May 9th’s game between Dakota Fusion and Duluth FC is a historic marker for Minnesota in the 100+ years that the US Open Cup has existed. Dakota Fusion play their home games in Moorhead, MN, but don’t be mistaken the BlueGreens are the first amateur side to ever successfully qualify from Minnesota for the USOC. Fusion are the first club of any kind from North Dakota, to qualify for the USOC. They play in Minnesota, you say? North Dakota is two miles away from their stadium, and the Fusion front office is in Downtown Fargo.
Who doesn’t enjoy a border battle, eh?
The match will see the top two sides in the NPSL North conference last season square off at James S. Malosky Stadium in Duluth for an early chance to claim the trump card in bragging rights that a spot in the second round, hosting the USL’s Saint Louis FC, will surely represent. If the Open Cup is about minnows and whales, then the first round is where the best minnows go to prove their worth. Let’s hope the Northland weather plays ball.
The two clubs had a mixed record against one another in 2017 with both games proving disappointing for the home side. The BlueGreens grabbed a high-scoring road win early in the season with a 0-6 rout at Moorhead, but the Fusion reaped their revenge when they won 1-2 at Public Schools Stadium in June. The coming match will be hosted at UMD’s James S. Malosky Stadium, which Duluth will be hoping allows them to break the cycle of road wins.
This match will also illustrate the difference between qualifying through league position (as Duluth and Fusion did) rather than play-in games (as Mpls City/Stegmans SC tried to last year). After the Crows were sent to Rochester (NY, that is) for their final play in game, the rules were changed and this year a restriction on amateur teams from the same league playing each other was altered, so that if travel would otherwise be onerous - teams such as Dakota Fusion and Duluth FC can play each other.
Different roster rules also apply. Most intriguingly professionals who might want a preseason challenge can play, if they want to, alongside the usual high school kids, college students and journeymen. Many of the school and college kids may still be fulfilling duties to their scholarships and unable to play. Any player who does play for either side cannot play again for another side in the cup this season, even if they turn pro to do so.
Things to look for: Dakota Fusion
Oh...just the league’s leading scorer, 2017 Golden Ball winner (and West Fargo’s own) Jade Johnson, will be back for Fusion. He ran the Fargo Marathon before a game last season. I mean that literally.
It’s also a fair bet that the inventive trio of Beljulji brothers will be on the roster, since US Soccer ran a piece about them in their Cup coverage.
On the flip-side, no-one is absolutely certain who will line up alongside them, or much else, since the Fusion front office has sacked the coaches and locked the doors other than for the tryout, despite reaching the playoffs. In place are new head coach - Nick Becker, and assistant - Travis Ward, who have overseen wins by this phantom roster against U Mary (NCAA D2) and U Jamestown (NAIA).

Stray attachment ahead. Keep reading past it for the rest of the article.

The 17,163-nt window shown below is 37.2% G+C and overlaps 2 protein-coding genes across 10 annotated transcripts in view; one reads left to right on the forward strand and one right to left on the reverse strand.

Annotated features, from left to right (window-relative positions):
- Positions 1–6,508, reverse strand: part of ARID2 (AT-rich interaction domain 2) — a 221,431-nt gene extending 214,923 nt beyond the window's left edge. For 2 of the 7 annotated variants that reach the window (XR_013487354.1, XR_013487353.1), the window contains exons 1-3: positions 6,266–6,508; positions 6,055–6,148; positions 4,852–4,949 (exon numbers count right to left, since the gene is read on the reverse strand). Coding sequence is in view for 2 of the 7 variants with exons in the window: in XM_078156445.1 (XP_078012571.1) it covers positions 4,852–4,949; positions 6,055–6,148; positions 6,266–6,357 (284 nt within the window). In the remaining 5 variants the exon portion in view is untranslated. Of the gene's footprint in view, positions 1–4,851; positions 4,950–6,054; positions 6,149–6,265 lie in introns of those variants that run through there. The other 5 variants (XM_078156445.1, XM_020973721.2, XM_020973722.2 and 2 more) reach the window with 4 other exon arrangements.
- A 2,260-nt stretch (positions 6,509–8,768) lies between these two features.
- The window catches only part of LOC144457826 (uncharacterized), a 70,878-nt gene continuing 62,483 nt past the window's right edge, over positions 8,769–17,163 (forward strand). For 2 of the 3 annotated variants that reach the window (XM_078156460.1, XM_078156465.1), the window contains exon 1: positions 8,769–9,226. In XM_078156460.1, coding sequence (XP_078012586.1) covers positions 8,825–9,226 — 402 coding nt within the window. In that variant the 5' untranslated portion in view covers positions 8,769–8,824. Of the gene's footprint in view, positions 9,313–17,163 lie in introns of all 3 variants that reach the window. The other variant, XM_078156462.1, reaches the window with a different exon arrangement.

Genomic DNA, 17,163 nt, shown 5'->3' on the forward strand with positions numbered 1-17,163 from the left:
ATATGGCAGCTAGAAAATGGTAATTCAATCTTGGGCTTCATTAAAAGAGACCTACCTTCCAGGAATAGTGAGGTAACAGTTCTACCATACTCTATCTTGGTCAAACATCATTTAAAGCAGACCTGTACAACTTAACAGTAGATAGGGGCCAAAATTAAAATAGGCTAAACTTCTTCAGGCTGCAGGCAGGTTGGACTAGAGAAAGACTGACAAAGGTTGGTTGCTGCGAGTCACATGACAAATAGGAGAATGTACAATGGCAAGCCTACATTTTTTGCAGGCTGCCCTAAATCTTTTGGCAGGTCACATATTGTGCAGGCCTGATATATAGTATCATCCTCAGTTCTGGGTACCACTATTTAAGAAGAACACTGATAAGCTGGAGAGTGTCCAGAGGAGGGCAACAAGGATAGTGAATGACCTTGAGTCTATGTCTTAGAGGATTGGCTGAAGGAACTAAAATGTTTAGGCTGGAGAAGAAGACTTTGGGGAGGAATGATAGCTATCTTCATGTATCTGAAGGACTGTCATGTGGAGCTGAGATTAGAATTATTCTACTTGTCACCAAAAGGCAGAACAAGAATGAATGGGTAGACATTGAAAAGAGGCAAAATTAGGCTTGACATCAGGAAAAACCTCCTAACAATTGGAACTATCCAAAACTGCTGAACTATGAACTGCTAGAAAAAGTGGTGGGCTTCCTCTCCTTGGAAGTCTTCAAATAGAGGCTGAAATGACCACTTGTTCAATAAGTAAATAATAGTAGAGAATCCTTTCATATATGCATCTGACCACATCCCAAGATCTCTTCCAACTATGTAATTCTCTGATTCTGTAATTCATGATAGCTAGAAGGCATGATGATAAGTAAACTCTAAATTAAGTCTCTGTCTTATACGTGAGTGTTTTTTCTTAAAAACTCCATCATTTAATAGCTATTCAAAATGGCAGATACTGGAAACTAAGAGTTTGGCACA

Will the ownership and coaches use more local guys to prove that 701 > 218 is more than just math? We’ll see. For a squad that’s only played in empty stadia so far, Duluth has a fan-base which could challenge any communication if they aren’t drilled.
Whatever happens, Fusion host their next match only three days later on Saturday, May 12th against VSLT FC in the NPSL. Whoever wins will add another layer into the notoriously complex NPSL scheduling, with the 2nd round scheduled for the very date that the Northern sides were supposed to be playing each other in league play.
Things to look for: Duluth FC
For Duluth there’s two things on the mind. First comes the squad. We know that many of the standouts from 2017 will be involved this year, but we also know that new names are coming in and that May 9th puts this match only three days away from Duluth’s first regular season game against the Twinstars. All of this to say that it’ll be interesting to see what the line up looks like Wednesday night and how many new faces will be given a chance to impress.
The other topic of notice is simply the home factor, not just because of the bad luck both sides had hosting last year, but because Duluth don’t really have any home games for the first third of the season. Unless they win the first round and host the second, they won't play another home game until May 26th, when they host Minneapolis City. This match may end up being key not just for how it affects their cup run, but how it sets the tone for the entire season.
Atop all of this of course sits the opportunity to play a professional club in the second round. Though I would be amiss if I didn't admit that Duluth always love the idea of playing teams who wear the colors blue and green, an opportunity we hope will develop into a rarely played, scheme-based derby.